Donald W. Reynolds National Center For Business Journalism

Two Minute Tips

Quantifying deflategate

May 12, 2015

Share this article:

(Via Flickr.com user Keith Allison)

The NFL’s latest scandal involves its most famous player and the Super Bowl championship team. And, there are some significant numbers involved.

To get you up to speed, the league commissioned an investigation called the Wells Report. It looked into whether the New England Patriots colluded to deflate footballs during the AFC championship game last season.

The report, issued last week, found that two team staff members did intentionally let the air out of footballs. It also stated that Patriots’ quarter back Tom Brady was “at least generally aware of the inappropriate activities,” although it did not find direct evidence that the quarterback was involved.

On Monday, the league announced that Brady would be suspended for four games, and the Patriots will also be fined $1 million and will lose their first-round draft pick next year.

Before the suspension was handed out, Brady was expected to make $8 million in 2015 in base salary, or approximately $500,000 a game.

In total, the 37-year-old could lose $1,882,353 next season if his appeal is unsuccessful.

But there could be a way for the Patriots to minimize their star quarterback’s losses.

According to Over The Cap, a site that follows NFL contracts meticulously, the team could restructure Brady’s salary so he simply receives the league minimum $970,000 in 2015. (Players who’ve spent more than nine years in the league are eligible for this minimum; Brady is a 15-year veteran.)

The remaining $7.03 million from his original contract could be converted to roster bonuses, which the NFL couldn’t touch, the site says. Roster bonuses are awarded immediately the year they are earned, unlike signing bonuses, which can be doled out over several years.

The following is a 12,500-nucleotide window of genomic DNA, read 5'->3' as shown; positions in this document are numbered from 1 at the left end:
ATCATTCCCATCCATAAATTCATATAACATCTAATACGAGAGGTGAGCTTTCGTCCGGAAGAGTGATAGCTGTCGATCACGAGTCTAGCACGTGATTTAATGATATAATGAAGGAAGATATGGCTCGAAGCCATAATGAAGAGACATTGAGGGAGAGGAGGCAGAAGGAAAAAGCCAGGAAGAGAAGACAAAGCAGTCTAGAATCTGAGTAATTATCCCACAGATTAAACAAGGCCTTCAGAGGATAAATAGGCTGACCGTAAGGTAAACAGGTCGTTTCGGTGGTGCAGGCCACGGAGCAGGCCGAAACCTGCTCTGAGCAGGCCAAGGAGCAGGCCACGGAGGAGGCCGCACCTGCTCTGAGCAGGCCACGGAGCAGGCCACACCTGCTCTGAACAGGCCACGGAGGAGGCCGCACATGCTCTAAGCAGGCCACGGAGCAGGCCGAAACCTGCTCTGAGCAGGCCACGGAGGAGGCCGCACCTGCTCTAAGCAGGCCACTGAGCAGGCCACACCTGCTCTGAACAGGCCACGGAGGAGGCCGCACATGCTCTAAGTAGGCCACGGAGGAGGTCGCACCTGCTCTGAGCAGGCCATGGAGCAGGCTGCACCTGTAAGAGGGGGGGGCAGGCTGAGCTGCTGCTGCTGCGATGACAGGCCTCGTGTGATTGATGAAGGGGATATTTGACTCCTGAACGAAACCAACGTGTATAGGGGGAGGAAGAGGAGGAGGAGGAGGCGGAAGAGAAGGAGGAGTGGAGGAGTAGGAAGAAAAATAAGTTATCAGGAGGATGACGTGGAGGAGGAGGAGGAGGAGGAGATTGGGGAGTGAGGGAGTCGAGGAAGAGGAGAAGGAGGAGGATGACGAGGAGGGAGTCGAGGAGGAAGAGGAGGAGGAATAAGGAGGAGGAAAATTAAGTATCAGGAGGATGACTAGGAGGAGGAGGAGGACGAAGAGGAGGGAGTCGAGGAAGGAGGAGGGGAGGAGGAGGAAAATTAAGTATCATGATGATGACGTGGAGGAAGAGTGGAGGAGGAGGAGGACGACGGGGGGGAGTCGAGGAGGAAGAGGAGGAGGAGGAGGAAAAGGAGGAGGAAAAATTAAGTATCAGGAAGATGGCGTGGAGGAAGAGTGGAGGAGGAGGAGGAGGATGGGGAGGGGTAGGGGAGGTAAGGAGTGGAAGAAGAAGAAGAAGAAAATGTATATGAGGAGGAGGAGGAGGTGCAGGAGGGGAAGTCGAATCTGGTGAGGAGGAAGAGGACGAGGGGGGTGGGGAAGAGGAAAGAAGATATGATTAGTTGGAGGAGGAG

The Patriots’ numbers, however, look a little more dire.

Besides losing a quick $1 million, New England is being penalized its future first-round and fourth-round draft picks. NFL teams use the draft every year to replenish their rosters with young players, and, in a year with an especially talented college pool, a first-round selection could prove valuable.

It’s unclear what position the Patriots would be in for the 2016 draft. That’s determined by a team’s regular season record.

But a first round draft pick can have five times the value of the first selection in the second round.

To give you an idea of the value of a No. 1 pick, consider this list of current and retired players who’ve been selected first overall.

• Andrew Luck (’12)

• Eli Manning (’04)

• Cam Newton (’11)

• Michael Vick (’01)

• Peyton Manning (’98)

• Troy Aikman (’89)

• Bo Jackson (’86)

• John Elway (’83)

• Terry Bradshaw (’70)

For story ideas, Deflategate is likely to continue throughout the rest of the offseason and into next fall’s NFL season. See what your local team has said, and what area fans are talking about the situation (you should find plenty of comments on social media).

More Like This...

Get Two Minute Tips For Business Journalism Delivered To Your Email Every Tuesday

Two Minute Tips

Every Tuesday we send out a quick-read email with tips for business journalism. Sign up now and get one Tuesday.